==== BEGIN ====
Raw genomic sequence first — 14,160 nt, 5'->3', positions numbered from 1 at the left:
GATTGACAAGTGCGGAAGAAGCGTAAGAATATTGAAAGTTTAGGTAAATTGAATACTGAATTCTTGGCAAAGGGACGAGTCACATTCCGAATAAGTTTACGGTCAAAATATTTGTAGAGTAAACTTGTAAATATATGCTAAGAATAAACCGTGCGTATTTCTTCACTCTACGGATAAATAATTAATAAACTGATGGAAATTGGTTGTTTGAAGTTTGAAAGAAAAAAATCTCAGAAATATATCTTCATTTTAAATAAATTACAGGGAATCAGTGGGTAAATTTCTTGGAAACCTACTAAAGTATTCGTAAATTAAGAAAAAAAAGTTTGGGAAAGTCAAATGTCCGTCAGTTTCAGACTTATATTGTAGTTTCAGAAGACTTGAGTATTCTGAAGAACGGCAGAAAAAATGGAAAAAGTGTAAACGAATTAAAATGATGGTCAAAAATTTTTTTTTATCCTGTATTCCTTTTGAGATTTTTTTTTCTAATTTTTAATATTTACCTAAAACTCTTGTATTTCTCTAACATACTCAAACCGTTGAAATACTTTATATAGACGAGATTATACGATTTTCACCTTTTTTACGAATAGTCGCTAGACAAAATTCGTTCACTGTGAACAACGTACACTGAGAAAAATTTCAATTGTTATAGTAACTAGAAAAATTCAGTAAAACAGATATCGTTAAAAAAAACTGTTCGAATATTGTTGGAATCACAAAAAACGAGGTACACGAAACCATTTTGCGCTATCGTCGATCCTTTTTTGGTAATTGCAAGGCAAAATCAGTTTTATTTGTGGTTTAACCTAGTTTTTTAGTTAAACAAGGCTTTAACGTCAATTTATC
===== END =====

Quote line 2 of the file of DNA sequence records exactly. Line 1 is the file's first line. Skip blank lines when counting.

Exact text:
GATTGACAAGTGCGGAAGAAGCGTAAGAATATTGAAAGTTTAGGTAAATTGAATACTGAATTCTTGGCAAAGGGACGAGTCACATTCCGAATAAGTTTACGGTCAAAATATTTGTAGAGTAAACTTGTAAATATATGCTAAGAATAAACCGTGCGTATTTCTTCACTCTACGGATAAATAATTAATAAACTGATGGAAATTGGTTGTTTGAAGTTTGAAAGAAAAAAATCTCAGAAATATATCTTCATTTTAAATAAATTACAGGGAATCAGTGGGTAAATTTCTTGGAAACCTACTAAAGTATTCGTAAATTAAGAAAAAAAAGTTTGGGAAAGTCAAATGTCCGTCAGTTTCAGACTTATATTGTAGTTTCAGAAGACTTGAGTATTCTGAAGAACGGCAGAAAAAATGGAAAAAGTGTAAACGAATTAAAATGATGGTCAAAAATTTTTTTTTATCCTGTATTCCTTTTGAGATTTTTTTTTCTAATTTTTAATATTTACCTAAAACTCTTGTATTTCTCTAACATACTCAAACCGTTGAAATACTTTATATAGACGAGATTATACGATTTTCACCTTTTTTACGAATAGTCGCTAGACAAAATTCGTTCACTGTGAACAACGTACACTGAGAAAAATTTCAATTGTTATAGTAACTAGAAAAATTCAGTAAAACAGATATCGTTAAAAAAAACTGTTCGAATATTGTTGGAATCACAAAAAACGAGGTACACGAAACCATTTTGCGCTATCGTCGATCCTTTTTTGGTAATTGCAAGGCAAAATCAGTTTTATTTGTGGTTTAACCTAGTTTTTTAGTTAAACAAGGCTTTAACGTCAATTTATC